Glastonburied


Slowly the Glastonbury memories are starting to return and so we can begin to tell you a little about our weekend adventures. We all had completely different experiences so will try and bring you at least a couple of viewpoints but this is how it pretty much went down for me...

Having been in attendance at the festival since I was a knee high nipper it seems to be almost against the Glastonbury way to plan out your weekend and flap around stressing about getting to see all the acts you want... so I never do. In fact I generally spend most of the time not seeing fantastic acts, which this year included Hudson Mohawke, Q Tip, N.E.R.D., Don Diablo and erm Bruce Springsteen and it works out pretty well for me. The main issue is I really can’t deal with the big stages or the Dance arenas, when people complain that Glastonbury has lost its way and become too commercial, they have obviously spent too much time in the wrong parts.


My lady friend and I did make one bold mission to the Dance arena. We tried reaching over to see Raffertie in the Dance Lounge on Thursday night but the times were changed and so we managed to miss his set. Feeling just a tad disappointed and left in the middle of the masses, who were being visited upon by a biblical thunderstorm, we vowed not to set foot over that end of the festival for the rest of our time there and so stayed safely on the other side with the futuristic dystopian dreamlands of Shangri La, Arcadia and Trash City.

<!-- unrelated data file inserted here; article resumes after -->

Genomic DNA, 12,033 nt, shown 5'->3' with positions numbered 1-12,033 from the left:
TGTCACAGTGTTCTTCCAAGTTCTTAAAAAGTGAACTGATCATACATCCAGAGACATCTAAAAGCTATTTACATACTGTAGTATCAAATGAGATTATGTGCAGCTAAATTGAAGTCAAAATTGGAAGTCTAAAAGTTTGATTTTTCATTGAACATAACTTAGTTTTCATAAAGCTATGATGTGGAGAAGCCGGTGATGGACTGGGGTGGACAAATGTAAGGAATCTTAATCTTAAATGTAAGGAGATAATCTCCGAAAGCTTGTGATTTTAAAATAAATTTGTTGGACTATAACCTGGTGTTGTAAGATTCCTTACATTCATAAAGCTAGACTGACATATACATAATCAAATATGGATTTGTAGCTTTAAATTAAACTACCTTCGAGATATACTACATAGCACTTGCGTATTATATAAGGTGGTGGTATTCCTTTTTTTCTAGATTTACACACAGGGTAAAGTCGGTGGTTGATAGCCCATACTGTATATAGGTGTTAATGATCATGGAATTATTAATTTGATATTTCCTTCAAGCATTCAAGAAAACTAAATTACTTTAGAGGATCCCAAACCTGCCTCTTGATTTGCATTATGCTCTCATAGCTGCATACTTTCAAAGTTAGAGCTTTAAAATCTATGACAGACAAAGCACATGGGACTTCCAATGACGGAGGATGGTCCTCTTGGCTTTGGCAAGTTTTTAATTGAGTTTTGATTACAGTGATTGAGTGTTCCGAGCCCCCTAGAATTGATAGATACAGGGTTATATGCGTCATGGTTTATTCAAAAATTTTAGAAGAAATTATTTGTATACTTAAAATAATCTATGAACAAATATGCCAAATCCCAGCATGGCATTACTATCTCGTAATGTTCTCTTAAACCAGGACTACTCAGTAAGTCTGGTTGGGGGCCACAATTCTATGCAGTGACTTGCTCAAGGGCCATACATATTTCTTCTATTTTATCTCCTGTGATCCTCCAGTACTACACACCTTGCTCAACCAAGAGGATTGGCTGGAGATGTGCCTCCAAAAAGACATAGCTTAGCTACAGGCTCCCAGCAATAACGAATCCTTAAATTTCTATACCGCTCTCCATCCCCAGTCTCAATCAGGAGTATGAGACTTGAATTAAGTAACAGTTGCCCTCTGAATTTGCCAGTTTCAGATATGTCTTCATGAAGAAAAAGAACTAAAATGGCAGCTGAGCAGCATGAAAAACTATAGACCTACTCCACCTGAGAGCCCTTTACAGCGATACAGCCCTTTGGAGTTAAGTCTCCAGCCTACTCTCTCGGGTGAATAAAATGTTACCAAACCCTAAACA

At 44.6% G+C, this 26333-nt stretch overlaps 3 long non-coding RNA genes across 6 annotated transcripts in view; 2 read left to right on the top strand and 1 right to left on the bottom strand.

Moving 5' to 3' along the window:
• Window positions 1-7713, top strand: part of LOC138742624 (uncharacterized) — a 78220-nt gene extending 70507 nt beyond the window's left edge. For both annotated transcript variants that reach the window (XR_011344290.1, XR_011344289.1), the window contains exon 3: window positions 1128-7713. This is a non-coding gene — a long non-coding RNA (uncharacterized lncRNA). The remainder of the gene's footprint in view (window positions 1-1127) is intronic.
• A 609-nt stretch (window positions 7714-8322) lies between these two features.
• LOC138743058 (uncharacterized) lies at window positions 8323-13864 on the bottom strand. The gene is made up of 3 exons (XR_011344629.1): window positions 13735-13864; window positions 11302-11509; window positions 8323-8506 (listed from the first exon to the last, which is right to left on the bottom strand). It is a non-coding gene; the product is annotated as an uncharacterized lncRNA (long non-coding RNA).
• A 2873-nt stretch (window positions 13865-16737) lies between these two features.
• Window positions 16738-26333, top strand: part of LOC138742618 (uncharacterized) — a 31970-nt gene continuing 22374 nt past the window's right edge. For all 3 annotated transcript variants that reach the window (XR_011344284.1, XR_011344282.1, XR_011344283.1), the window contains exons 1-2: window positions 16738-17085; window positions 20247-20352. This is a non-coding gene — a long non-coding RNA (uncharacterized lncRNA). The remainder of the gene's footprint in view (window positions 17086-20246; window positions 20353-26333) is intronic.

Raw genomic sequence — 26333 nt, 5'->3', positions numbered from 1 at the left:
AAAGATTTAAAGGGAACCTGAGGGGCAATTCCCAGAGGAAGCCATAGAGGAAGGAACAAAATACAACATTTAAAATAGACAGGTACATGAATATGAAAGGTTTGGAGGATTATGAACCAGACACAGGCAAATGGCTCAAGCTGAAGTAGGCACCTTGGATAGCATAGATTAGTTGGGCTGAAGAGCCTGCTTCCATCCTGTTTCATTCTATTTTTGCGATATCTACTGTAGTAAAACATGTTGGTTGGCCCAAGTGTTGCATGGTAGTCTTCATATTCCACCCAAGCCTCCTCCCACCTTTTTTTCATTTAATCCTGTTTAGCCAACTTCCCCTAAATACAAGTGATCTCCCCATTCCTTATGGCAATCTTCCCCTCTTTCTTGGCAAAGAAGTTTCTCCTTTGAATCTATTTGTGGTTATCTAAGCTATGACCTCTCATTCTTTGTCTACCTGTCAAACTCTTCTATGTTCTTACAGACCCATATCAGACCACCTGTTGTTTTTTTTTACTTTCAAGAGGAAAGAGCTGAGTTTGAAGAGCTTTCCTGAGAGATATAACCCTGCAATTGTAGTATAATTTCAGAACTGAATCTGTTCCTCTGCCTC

We did venture into the Pyramid area to catch some of The Specials set but it wasn’t until Ghost Town that the miserable magic of Terry Hall truly seemed to fit the proceedings, that was their last tune and pretty much the last thing I can seem to remember as a friend with a big bag of horse tranquilizer helpfully ensured an early return to my tent only to re-emerge around 4am to carry on. Bouncing from Bashment in Trash City to Balloons at the Stone Circle would generally seem like a culture shock if it wasn’t for the fact that Glastonbury is carefully tied together with an anything goes attitude that makes it all seem as equally strange as it is perfectly normal.


The Bassline Circus dome in Shangri La seemed like the perfect home for our set as it sat like the central hive raised above an area that was part Brave New World and part Star Wars. The place was spilling out the door and the crowd were well hyped for some dirty bass heavy beats thanks to some killer sets from live Dubstep troop Engine-Earz and Radio 1’s Bobby Friction, not to mention the Circus’s own off the wall antics which sit sharply on the edge of both the street and the stage. The set itself couldn’t have really gone better, and even though security weren’t too pleased at the stage invasion that got completely out of control, we figured it was a pretty good sign we were doing alright.